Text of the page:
Editor: Ashish Dev
Published: 30 Mar 2014
Papers in this issue
by Janet Yinqing Zhao, Douglas W. Dwyer and Jing Zhang
by Katarzyna Bijak, Lyn C. Thomas and Christophe Mues
by Yongwoong Lee and Ser-Huang Poon
by Ignacio Ruiz
With this issue of The Journal of Credit Risk, we enter the journal's tenth year. Over this time the journal has flourished in terms of both readership and quality of papers, while the world has seen a credit crisis and a broader economic recession. Structured credit products and credit underwriting of nonprime mortgages have been at the center of it all. Lessons learned from the credit crisis have been discussed in various papers that we have published in the last three years, and it is clear that the importance of credit risk has only increased post-crisis. With the advent of the Comprehensive Capital Analysis and Review (CCAR), the stress testing of credit portfolios has taken center stage in many financial institutions. An issue of paramount importance is how to reconcile CCAR results with economic capital results. For both CCAR and economic capital, credit risk is by far the most important risk stripe.
In this issue we present two research papers and two technical reports.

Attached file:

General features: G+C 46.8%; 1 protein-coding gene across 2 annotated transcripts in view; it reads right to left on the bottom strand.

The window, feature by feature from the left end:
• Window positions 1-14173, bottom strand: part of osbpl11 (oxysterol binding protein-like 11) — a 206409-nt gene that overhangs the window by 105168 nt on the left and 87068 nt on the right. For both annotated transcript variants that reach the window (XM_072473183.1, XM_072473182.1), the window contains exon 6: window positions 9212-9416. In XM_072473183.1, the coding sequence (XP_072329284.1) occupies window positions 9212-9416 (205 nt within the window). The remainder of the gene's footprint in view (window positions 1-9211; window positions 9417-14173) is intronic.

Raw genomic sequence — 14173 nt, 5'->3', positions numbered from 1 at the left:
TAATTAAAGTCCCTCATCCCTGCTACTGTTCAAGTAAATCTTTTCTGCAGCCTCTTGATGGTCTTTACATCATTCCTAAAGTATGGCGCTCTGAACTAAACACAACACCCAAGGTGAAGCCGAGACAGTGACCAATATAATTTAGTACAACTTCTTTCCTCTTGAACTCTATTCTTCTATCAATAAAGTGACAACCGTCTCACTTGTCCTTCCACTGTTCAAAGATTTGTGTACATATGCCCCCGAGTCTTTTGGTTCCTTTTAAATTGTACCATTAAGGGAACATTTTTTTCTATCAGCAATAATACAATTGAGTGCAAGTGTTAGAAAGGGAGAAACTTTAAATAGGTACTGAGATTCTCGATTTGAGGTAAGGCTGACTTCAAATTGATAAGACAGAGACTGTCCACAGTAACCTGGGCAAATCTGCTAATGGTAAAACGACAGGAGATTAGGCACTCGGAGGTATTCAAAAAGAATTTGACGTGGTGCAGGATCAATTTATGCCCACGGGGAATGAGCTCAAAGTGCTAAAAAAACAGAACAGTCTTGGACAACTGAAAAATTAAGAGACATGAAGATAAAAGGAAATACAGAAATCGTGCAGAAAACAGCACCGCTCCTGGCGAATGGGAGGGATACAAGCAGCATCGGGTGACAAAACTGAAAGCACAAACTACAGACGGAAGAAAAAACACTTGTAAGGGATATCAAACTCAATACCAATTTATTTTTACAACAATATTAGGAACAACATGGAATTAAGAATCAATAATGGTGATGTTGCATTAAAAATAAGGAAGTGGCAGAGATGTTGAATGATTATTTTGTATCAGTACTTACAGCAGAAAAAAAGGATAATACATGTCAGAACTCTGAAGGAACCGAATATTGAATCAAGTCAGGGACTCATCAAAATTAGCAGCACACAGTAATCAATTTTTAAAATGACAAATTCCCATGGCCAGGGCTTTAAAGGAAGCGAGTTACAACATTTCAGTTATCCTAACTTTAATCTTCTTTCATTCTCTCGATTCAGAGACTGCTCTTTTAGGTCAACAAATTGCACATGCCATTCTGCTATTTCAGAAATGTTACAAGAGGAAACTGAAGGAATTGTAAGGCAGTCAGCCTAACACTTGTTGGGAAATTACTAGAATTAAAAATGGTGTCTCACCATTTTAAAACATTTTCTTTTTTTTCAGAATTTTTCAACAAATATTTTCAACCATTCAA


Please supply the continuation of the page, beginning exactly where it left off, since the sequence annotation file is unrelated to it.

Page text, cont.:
The first research paper in this issue is "Dynamic affordability assessment: predicting an applicant's ability to repay over the life of the loan" by Katarzyna Bijak, Lyn C. Thomas and Christophe Mues. In this paper the authors outline a method of identifying and measuring an applicant's ability to pay (ie, an affordability assessment measure). Insofar as a borrower's probability of default is dependent on their existing debt, assets, income and expenditures, an affordability measure should be conditioned on the interaction of those factors over time and the impact the interaction has on the borrower's ability to carry the amount of new debt offered/requested. The authors develop a conceptual framework that incorporates information known about the borrower at time of application (ie, borrower characteristics, cohort effects) with key assumptions about income and consumption/savings growth and future payment behavior. Under the dynamic modeling approach, income and expenditures (consumption) are allowed to vary over the life of the loan. Because that information is not known, they outline a conceptual approach for estimating future income and consumption using methods developed in the economics literature, and then simulate the impact of additional amounts of debt on the likelihood of default conditioned on repeated random draws of the variation in individual effects and idiosyncratic components (under a random effects model design). The simulation is performed over "all possible" or "feasible" installment amounts and it is therefore able to identify the loan amount under which the borrower's likelihood of default is less than some preset limit.